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Dog Spotto: Vienna!

May 8, 2020

Welcome to our Weekly Staff Spotlight! Each Friday we’re throwing the spotlight onto one of our Painted Dogs and they answer the questions you’ve always wanted to know! This week’s spotlight falls on Vienna; we gave her a few fun questions to answer so take a read below to get to know her a little better!

You can only chose one TV series to watch forever, what do you chose and why?

Given I’m such a TV addict it’s a tough call but I’d have to say Community. I’d have to pick a comedy because laughter is my go-to when I’m stressed and despite the fact that I’ve re-watched Community to the point that I know most of the punchlines before they happen, it still never fails to make me laugh. Other sitcoms have some great laugh out loud moments, but for me Community just consistently performs (at least for the first three seasons). Not to mention, a lot of other sitcoms can be very formulaic and get repetitive when you binge watch them (trust me, I’d know) but Community has so much diversity between the episodes because it parodied so many different styles and shows. PLUS I still haven’t actually seen the sixth season because I’d heard such bad things and didn’t want it ruining my perception of the show like season 9 of Scrubs, so there’d still be some fresh content for me if I got desperate.

Thinking back to your very first day at Painted Dog Research, what were your thoughts and feelings you had?

I wish I could say something cool or inspiring but honestly I was mostly afraid haha. Market research was the only thing I could see myself doing as a job once I left uni but I had no real idea what the real job would be like. I remember walking in on the first day of my internship thinking “God I hope I like this or I have no idea what I’m going to do”. I also knew that making a good impression was probably my best chance of landing a job after uni (I was in my final year) so the pressure was on. I also remember being confused because right at the start of the day I was told that someone called “Stevo” was going to give me my first job to do but then another person came over and introduced themselves to me as “Matt” and gave me work to do. This “Stevo” person never complained so I figured arrangements must have changed. It wasn’t until a week or so later that I discovered Matt’s full name was “Matthew Stephen” and “Stevo” was just a nickname for him.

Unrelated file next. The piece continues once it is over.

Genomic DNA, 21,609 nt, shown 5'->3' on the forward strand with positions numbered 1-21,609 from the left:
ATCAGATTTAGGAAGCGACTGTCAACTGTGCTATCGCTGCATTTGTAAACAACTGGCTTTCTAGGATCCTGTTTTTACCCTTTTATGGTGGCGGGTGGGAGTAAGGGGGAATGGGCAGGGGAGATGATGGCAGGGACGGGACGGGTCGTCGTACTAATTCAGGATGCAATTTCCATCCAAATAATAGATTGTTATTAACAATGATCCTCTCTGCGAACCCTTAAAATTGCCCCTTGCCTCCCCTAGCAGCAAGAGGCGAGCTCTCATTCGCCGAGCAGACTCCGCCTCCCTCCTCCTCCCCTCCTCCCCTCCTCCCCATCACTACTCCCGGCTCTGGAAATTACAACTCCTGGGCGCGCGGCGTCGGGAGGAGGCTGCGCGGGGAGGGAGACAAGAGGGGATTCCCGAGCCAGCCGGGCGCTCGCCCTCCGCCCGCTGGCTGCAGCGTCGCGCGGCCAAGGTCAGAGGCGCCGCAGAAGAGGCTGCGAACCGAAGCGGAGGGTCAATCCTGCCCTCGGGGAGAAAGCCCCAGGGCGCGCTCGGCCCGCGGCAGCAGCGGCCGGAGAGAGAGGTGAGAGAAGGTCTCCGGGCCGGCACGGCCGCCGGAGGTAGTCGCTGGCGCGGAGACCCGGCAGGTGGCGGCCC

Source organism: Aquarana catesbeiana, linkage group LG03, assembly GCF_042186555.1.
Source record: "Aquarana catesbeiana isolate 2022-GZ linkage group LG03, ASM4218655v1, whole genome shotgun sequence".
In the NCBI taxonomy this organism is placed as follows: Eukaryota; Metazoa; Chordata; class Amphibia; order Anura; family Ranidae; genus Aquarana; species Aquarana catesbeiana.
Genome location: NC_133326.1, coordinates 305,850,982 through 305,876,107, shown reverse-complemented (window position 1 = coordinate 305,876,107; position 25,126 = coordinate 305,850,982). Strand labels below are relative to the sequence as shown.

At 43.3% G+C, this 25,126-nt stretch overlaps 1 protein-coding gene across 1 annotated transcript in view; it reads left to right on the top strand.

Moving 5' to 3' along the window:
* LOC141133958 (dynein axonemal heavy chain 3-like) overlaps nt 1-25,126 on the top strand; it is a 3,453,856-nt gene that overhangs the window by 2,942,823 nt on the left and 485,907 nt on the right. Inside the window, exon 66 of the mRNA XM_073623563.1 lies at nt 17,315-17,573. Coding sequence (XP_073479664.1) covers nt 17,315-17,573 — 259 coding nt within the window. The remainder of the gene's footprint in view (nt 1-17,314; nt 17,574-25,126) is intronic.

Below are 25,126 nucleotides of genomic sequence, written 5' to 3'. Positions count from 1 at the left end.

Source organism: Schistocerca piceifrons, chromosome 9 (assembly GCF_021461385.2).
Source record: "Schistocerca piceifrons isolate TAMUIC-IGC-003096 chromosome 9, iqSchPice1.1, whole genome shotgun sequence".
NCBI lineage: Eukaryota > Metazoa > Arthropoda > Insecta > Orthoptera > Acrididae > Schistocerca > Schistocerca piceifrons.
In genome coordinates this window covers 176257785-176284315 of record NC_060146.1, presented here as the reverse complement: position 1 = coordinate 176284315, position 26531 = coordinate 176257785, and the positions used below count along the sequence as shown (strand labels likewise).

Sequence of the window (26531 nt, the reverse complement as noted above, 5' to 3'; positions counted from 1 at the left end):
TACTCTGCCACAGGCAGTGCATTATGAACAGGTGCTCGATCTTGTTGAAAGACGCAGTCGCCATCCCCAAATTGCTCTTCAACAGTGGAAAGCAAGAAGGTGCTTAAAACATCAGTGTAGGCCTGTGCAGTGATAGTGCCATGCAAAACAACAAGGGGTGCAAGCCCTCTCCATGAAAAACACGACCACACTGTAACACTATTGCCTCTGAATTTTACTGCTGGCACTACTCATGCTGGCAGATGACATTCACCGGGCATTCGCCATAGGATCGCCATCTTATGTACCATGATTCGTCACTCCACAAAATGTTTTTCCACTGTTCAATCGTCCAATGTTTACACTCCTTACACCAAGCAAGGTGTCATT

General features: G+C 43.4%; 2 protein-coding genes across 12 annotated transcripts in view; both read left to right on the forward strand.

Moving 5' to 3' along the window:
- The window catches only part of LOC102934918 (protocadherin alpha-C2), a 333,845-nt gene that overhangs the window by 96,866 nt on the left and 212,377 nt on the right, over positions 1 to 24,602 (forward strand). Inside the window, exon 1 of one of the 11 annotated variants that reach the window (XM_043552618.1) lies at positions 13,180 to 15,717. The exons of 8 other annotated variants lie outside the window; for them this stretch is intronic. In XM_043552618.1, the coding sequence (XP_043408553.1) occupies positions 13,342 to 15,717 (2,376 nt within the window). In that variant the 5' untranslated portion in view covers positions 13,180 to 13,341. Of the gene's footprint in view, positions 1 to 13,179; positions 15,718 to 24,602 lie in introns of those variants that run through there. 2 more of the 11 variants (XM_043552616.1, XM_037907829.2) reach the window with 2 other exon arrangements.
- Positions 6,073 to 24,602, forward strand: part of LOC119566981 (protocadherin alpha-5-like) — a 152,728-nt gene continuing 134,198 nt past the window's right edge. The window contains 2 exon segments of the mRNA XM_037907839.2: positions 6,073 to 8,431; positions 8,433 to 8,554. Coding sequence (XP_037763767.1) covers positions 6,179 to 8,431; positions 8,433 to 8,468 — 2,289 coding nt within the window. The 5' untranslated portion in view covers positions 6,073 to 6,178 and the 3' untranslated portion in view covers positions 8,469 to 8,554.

You’re invited to lunch with a person you’ve always wanted to meet; who is it?

If you’d asked me this a couple of years ago I probably would’ve said “my future husband” because I was single and desperate but now I have a boyfriend and if anyone other than him showed up as my future husband I would CRY so that makes this a tough question. I also have to factor in that time in year 5 when I met a celebrity I had a huge crush on (does anyone else remember Dean Geyer from Australian Idol?) and was awestruck and completely lost the ability to speak *cue anyone that knows me being shocked that I shut up for once* meaning I couldn’t meet a celebrity. I’m tempted to say “myself from the future” but I’ve seen Back to the Future enough to know you don’t mess with time travel.

…Given the above, I’d probably say my granddad on my dad’s side. He died before I was born so I never met him but I’ve heard so many stories about him and his life. He was born in the year 1900 and lived until the 1980’s if that gives you any idea of the tough times he lived through and the wealth of knowledge he accumulated. Most of all, I’d love to meet him because he taught my dad to value hard work and helping others and that’s been passed onto me. I’d love to meet the man that really embodied that.

When people come to you for help, what do you they usually need help with?

The first person that springs to mind is my mum but that’s usually just to bring the shopping in. Aside from her, the people that need my help are usually looking for advice. Even though I’ve only spent 21 years on this earth, I’ve spent a lot of that being fascinated with the behaviour of others and their reasoning behind it (not surprising given my line of work). Instead of just putting up with my curiosity, I’d often ask questions and given my embarrassing habit of oversharing, people often felt comfortable opening up to me. As a result, I learnt a lot without having to experience everything first hand and now when others come to me, I can often help them despite not having personally been in that situation. People always say to learn from your mistakes but there’s a lot to be said for learning from the mistakes of others.